We woke. Remember the light in that house, the dust. For months I had studied the way clouds over the sun at varying points in the day changed the light, darkened the walls from dusty yellow to a muddied darkness, ominous.
We lay on the floor. Too hot to sleep in the loft, June already. This was still a time that went by slowly, lazily, the coming months stretched wide, like a yawn. But this day in June was a hinge, one of those hinges in life upon which the next ten years pivot.
We lay on the floor and cried, the puppy gnawing on my ankle, all jaw. I can still feel those teeth, searching for relief. The dog lay in his chair, head in paw, and he knew, he knew this was the end.
June in New Orleans: the humidity begins to snake in, the sky begins to go black at the same time in the afternoons. The measure of our days. We lay on the floor and memorized the taste of salt on each others’ skin, eyes closed.
Earlier as the sun rose you found me in a bar. In three hours I would get on a plane, and I wouldn’t come back for years. We stumbled around the quarter, we attempted to unravel what was left of our tangles. This was the end of a year that terrified me, that woke me up, that blew the world wide open.
And think about this, the ways people part. How we undo each other, undo that desire.
“Cyrus was deeply moved and spoke as he had never spoken before. ‘I don’t know,’ he said. ‘I’ve studied and maybe learned how things are, but I’m not even close to why they are. And you must not expect to find that people understand what they do. So many things are done instinctively, the way a bee makes honey or a fox dips his paw in a stream to fool dogs. A fox can’t say why he does it, and what bee remembers winter or expects it to come again? When I knew you had to go, I thought to leave the future open so you could dig out your own findings, and then it seemed better if I could protect you with the little I know.’”—John Steinbeck, from East of Eden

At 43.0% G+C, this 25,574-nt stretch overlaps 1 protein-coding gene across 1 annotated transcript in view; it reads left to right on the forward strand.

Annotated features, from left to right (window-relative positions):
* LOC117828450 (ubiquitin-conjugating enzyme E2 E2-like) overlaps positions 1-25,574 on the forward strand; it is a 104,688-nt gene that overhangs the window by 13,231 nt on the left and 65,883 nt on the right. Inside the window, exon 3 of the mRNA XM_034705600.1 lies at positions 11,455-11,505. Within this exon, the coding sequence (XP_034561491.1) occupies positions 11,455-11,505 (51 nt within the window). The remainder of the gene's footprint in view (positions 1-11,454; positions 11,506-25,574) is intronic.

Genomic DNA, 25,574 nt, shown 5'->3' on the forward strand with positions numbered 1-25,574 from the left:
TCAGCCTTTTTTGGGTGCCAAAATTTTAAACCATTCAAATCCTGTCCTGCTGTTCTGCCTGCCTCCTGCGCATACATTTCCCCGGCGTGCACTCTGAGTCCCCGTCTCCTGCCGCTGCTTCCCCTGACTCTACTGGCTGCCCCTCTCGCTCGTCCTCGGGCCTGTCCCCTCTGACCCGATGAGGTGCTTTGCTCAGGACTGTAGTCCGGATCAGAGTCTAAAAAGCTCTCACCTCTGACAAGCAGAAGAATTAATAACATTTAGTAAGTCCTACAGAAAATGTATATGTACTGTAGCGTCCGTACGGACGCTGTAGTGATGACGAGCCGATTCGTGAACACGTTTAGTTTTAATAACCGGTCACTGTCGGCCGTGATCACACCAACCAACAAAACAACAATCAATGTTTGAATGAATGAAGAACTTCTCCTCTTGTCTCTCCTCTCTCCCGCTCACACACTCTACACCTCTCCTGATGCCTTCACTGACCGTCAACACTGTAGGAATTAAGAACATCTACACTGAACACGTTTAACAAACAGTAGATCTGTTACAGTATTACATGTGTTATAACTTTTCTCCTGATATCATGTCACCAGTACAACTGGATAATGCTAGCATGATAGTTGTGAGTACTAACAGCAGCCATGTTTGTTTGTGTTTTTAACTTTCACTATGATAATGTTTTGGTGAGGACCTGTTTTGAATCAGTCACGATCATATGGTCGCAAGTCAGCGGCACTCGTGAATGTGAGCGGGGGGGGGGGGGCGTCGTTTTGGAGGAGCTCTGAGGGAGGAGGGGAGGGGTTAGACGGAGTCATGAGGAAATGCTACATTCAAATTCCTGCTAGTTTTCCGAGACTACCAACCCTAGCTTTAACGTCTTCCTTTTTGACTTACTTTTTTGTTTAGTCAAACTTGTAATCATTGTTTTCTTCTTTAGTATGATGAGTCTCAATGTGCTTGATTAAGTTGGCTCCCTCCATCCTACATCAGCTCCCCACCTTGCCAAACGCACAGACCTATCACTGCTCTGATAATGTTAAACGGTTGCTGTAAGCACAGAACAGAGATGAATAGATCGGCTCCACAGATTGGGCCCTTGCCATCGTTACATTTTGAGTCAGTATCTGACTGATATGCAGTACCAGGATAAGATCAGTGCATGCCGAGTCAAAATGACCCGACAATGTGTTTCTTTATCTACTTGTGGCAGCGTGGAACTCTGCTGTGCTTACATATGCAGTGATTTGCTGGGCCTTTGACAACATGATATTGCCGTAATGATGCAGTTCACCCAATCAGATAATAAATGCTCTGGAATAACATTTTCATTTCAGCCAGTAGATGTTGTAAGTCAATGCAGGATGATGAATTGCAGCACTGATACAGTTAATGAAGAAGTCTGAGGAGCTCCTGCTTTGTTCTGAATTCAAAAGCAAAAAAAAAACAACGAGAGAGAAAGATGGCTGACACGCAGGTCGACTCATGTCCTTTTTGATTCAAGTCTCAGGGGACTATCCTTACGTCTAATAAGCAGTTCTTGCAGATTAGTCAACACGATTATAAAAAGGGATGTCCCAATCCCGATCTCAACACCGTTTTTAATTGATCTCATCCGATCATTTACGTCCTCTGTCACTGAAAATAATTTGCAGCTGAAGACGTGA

I have been feeling all kinds of lost and tiny and unsure and insignificant since returning from my road trip. I still don’t know how to articulate what happened, or what’s to come. All I know is that I rarely read my horoscope—not out of any sort of haughty disbelief, but because I am highly suggestible. But I read this in the coffee shop and sniffled a little, in the “I still don’t know what I’m doing but this sure seems meaningful” sort of way.
It’s time for some image medicine. Wherever you are right now, I invite you to look down at your left palm and imagine that you see the following scene: an infinity sign whose shape is made not by a thin black line but by a series of small yellow rubber duckies. The duckies are flowing along slowly in continuous motion. They are all wearing gold crowns, each of which is studded with three tiny rubies. With resonant tones that belie their diminutive and comic appearance, the duckies are singing you your favorite song [ed. note: this would be “Good Vibrations”]. It makes you feel safe, brave, and at home in the world. What else can you see there? What happens next?
I am home from 14 dusty days, days that took me from mountains that talked to me to train whistles in the night; from swimming in waterfalls to almost dying alongside the Rio Grande. Sleeping in yurts and sleeping in mid-nineteenth century creole cottages. I saw coyotes and rattlesnakes and Marfa Lights. I went home to New Orleans and felt its fingers slip through my skin. Four out of five people cried on this trip for cathartic reasons. Pictures and other fascinating statistics are forthcoming.
Now I am home in San Francisco, slightly sick and kicking dirt. This is all to say, I need a good book to read. I am looking for:
Nothing overly intellectual (I just graduated college after ten years, y’all!)